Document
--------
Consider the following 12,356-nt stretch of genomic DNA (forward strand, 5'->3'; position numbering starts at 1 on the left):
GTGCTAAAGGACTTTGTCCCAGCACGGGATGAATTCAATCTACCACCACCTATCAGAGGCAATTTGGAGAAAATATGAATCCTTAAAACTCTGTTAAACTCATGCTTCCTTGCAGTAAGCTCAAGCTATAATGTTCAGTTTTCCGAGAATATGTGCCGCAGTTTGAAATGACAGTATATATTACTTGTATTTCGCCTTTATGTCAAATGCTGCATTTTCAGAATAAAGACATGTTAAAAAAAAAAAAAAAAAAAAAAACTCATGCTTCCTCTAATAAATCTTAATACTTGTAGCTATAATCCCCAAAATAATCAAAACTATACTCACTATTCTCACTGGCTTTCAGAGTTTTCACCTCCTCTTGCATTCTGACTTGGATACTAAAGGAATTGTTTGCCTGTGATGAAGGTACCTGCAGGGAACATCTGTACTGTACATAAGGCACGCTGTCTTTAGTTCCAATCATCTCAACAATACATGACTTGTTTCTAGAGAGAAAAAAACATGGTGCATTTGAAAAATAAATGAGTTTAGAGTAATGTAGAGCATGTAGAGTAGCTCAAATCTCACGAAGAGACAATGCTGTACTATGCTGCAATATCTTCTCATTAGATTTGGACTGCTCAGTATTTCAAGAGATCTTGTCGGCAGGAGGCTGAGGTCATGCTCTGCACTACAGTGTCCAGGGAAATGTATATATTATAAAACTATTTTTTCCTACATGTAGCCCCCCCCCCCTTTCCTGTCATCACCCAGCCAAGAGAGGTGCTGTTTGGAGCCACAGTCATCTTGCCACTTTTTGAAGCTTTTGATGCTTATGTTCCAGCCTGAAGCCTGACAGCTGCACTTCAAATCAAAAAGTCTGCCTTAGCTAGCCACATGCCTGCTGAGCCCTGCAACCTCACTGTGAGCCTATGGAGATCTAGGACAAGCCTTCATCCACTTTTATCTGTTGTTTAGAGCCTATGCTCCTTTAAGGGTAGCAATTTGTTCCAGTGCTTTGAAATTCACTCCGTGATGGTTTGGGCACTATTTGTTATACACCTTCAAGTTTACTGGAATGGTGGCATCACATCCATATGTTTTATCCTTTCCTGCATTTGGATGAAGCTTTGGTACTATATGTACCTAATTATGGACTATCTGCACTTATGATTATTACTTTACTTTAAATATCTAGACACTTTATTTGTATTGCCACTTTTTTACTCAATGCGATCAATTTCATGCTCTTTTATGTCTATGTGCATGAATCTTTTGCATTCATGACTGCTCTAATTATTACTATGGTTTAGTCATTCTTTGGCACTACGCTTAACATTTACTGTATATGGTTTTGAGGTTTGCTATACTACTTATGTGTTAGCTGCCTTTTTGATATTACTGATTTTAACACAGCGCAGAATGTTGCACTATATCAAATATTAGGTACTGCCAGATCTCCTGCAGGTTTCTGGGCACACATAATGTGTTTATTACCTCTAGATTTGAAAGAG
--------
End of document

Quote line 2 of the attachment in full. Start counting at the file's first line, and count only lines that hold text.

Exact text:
GTGCTAAAGGACTTTGTCCCAGCACGGGATGAATTCAATCTACCACCACCTATCAGAGGCAATTTGGAGAAAATATGAATCCTTAAAACTCTGTTAAACTCATGCTTCCTTGCAGTAAGCTCAAGCTATAATGTTCAGTTTTCCGAGAATATGTGCCGCAGTTTGAAATGACAGTATATATTACTTGTATTTCGCCTTTATGTCAAATGCTGCATTTTCAGAATAAAGACATGTTAAAAAAAAAAAAAAAAAAAAAAACTCATGCTTCCTCTAATAAATCTTAATACTTGTAGCTATAATCCCCAAAATAATCAAAACTATACTCACTATTCTCACTGGCTTTCAGAGTTTTCACCTCCTCTTGCATTCTGACTTGGATACTAAAGGAATTGTTTGCCTGTGATGAAGGTACCTGCAGGGAACATCTGTACTGTACATAAGGCACGCTGTCTTTAGTTCCAATCATCTCAACAATACATGACTTGTTTCTAGAGAGAAAAAAACATGGTGCATTTGAAAAATAAATGAGTTTAGAGTAATGTAGAGCATGTAGAGTAGCTCAAATCTCACGAAGAGACAATGCTGTACTATGCTGCAATATCTTCTCATTAGATTTGGACTGCTCAGTATTTCAAGAGATCTTGTCGGCAGGAGGCTGAGGTCATGCTCTGCACTACAGTGTCCAGGGAAATGTATATATTATAAAACTATTTTTTCCTACATGTAGCCCCCCCCCCCTTTCCTGTCATCACCCAGCCAAGAGAGGTGCTGTTTGGAGCCACAGTCATCTTGCCACTTTTTGAAGCTTTTGATGCTTATGTTCCAGCCTGAAGCCTGACAGCTGCACTTCAAATCAAAAAGTCTGCCTTAGCTAGCCACATGCCTGCTGAGCCCTGCAACCTCACTGTGAGCCTATGGAGATCTAGGACAAGCCTTCATCCACTTTTATCTGTTGTTTAGAGCCTATGCTCCTTTAAGGGTAGCAATTTGTTCCAGTGCTTTGAAATTCACTCCGTGATGGTTTGGGCACTATTTGTTATACACCTTCAAGTTTACTGGAATGGTGGCATCACATCCATATGTTTTATCCTTTCCTGCATTTGGATGAAGCTTTGGTACTATATGTACCTAATTATGGACTATCTGCACTTATGATTATTACTTTACTTTAAATATCTAGACACTTTATTTGTATTGCCACTTTTTTACTCAATGCGATCAATTTCATGCTCTTTTATGTCTATGTGCATGAATCTTTTGCATTCATGACTGCTCTAATTATTACTATGGTTTAGTCATTCTTTGGCACTACGCTTAACATTTACTGTATATGGTTTTGAGGTTTGCTATACTACTTATGTGTTAGCTGCCTTTTTGATATTACTGATTTTAACACAGCGCAGAATGTTGCACTATATCAAATATTAGGTACTGCCAGATCTCCTGCAGGTTTCTGGGCACACATAATGTGTTTATTACCTCTAGATTTGAAAGAG